Depression is a disease of loneliness.
Not only is it lonely for the person suffering from depression who withdrawals from the world and retreats into themselves, it is lonely for the people who love them, support them and want to stay connected to them. If you are the parent of a depressed child, this means going through something that no one else will ever fully understand. It means raising someone that you recognize one day and is a completely different, mysterious, person the next. It means battling against a disease that is elusive and resists explanation.
SPOILER ALERT: This blog will offer no concrete answers to how one parents a depressed child but instead seeks to assure those who do that they are not alone in their frustration, uncertainty or loneliness and that their struggles are all valid.
Tweendom recently posted a good piece about depression in kids that detailed the symptoms and potential treatments including anti-depressants and therapy. Please refer to it in assessing your own child and be sure to get professional help. Once your child has been diagnosed, reality sets in and the question arises; how does one parent day to day for a child who feels life’s struggles in such a different, intense and unpredictable way?
In fifth grade my daughter probably missed 30 days of school. One if not more mornings a week became an unwinnable struggle and she simply would not go. She fought me, she pleaded, she hid, she stayed in bed and I felt like a huge, dumb failure. Why couldn’t I get my kid to do what everyone else’s kids were doing? To compound things, I had other parents tell me to just kick her out the door, put her on the school bus and be done with it. It shouldn’t be that difficult.
Or should it?
The stigma of depression runs deep and we think the answers should be direct and easy; everyone else’s kid does X, why can’t mine? Such is the enigma of depression. No one can understand your struggle. I have learned that people who deal with depression change their expectations for life. For some that might mean their child is able to get out of bed and have a meaningful day, for others it simply means that their child wakes up alive. It was an extremely humbling experience to sit in a support group for parents of depressed children, share my frustrations about my daughter being withdrawn and missing so much school and then listen to a mother whose child lived on Reese’s peanut butter cups for a year because it was the only thing preventing him from slowly starving himself to death. It was heartbreaking to hear and my troubles suddenly felt petty and insignificant in comparison.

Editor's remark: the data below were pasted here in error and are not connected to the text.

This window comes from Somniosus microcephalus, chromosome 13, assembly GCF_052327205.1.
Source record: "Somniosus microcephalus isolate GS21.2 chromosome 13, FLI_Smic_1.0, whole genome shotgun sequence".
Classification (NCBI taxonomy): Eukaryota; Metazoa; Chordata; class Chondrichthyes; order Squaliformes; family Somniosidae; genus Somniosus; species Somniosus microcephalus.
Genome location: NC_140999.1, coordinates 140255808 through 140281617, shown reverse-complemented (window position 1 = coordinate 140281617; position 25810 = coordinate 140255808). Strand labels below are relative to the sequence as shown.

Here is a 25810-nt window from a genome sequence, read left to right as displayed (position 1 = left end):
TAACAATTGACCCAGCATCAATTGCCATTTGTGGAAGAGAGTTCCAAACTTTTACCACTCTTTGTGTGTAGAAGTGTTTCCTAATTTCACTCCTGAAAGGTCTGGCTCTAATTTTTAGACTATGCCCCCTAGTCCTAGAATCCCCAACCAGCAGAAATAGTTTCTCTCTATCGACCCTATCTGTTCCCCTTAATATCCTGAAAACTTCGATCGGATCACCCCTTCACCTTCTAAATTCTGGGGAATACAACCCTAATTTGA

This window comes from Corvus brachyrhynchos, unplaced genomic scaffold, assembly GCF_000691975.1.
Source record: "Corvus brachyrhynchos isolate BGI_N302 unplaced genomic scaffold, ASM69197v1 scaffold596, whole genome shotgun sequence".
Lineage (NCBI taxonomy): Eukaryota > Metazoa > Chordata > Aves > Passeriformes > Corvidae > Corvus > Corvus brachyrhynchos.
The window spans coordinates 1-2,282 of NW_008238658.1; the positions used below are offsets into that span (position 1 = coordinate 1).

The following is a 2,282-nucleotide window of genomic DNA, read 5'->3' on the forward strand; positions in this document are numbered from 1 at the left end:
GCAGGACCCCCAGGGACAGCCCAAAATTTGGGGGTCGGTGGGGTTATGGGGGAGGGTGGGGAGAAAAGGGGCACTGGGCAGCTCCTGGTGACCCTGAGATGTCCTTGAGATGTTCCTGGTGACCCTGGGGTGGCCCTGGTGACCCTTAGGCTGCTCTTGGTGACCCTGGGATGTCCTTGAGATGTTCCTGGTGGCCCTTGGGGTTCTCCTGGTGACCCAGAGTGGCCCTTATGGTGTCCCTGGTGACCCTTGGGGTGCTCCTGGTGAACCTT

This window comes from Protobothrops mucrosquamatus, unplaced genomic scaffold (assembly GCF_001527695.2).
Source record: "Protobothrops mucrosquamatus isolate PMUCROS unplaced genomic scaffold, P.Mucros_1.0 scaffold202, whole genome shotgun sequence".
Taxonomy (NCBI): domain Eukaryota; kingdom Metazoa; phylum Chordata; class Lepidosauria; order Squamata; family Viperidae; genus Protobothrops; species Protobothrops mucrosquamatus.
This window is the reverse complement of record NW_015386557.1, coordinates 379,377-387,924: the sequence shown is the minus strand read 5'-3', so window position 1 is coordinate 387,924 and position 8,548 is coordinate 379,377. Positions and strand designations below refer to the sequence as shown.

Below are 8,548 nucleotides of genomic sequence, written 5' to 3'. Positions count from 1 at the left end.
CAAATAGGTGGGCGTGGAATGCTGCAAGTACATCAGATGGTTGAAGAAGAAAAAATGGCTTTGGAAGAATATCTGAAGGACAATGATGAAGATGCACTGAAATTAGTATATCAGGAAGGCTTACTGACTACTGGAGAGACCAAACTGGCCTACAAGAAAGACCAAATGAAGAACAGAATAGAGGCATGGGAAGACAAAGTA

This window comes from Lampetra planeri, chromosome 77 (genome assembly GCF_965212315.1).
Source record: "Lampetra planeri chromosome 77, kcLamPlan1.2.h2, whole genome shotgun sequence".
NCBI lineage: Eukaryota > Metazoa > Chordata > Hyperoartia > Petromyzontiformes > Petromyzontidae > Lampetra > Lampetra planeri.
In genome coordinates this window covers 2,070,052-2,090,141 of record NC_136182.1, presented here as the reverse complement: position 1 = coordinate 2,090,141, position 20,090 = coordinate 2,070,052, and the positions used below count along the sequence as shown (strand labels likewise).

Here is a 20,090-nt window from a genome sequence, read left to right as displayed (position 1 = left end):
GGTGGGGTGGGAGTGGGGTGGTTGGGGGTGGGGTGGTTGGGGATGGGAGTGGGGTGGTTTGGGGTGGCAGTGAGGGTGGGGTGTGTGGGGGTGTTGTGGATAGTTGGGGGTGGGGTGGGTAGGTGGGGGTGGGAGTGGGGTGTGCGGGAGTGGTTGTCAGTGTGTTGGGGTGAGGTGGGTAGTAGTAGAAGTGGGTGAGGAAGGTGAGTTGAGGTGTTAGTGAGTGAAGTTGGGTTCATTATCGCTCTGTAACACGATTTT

I’ve spoken with parents who have survived multiple suicide attempts, who had their child hospitalized and often went to bed wondering if they would see them in the morning. The last thing they are worried about is what another parent thinks of them or what a school expects or how a teacher perceives their child. They fight a solitary battle against depression every moment of their lives.
When my daughter was diagnosed with depression, I wanted to cure it. I wanted to find a doctor or a therapist who could look at her, figure out what was wrong and fix it. I wanted to fix it. I am her father after all; I should know what do for her. The sense of failure, isolation, frustration and loneliness grew until I discovered others going through similar experiences. It was a revelation to hear that I wasn’t alone. That other people actually have these battles too and that they are perpetually scared to death that their child will fail out of life or worse.
It was through this outpouring of experiences that I was able to shift my own personal guilt and shame into something more productive. It didn’t feel as personal and I recognized that my daughter’s depression didn’t have to reflect on me as a human being. The other thing that helped me shift was a quote from the book Rescuing Your Teenager From Depression by Norman T. Berlinger:
“Most of all, a parent owns the crucial ingredient of the prescription against depression – love. There is new and compelling scientific evidence that parents are a vast and invaluable resource in their children’s fight against several emotional illnesses, including depression. The misfortune is that this plain fact has not been realized sooner.”
I keep that quote on hand in my phone. On difficult days when I can’t reach my daughter, when she refuses to participate in the world and I start to internalize her struggles as my failures, I read it and shift my perspective back to what is important.
We are still in the thick of the process. My daughter is on anti-depressants, something I initially resisted, but her response has been incredibly positive. She has also seen a therapist and has regular checkups with her psychiatrist. She is doing better than she was a few months ago but still has her hard days when the world just doesn’t feel worth getting out of bed for. On those days I try to remember that all my own feelings are mine to handle and that she just needs to feel supported until she can make it to a better day.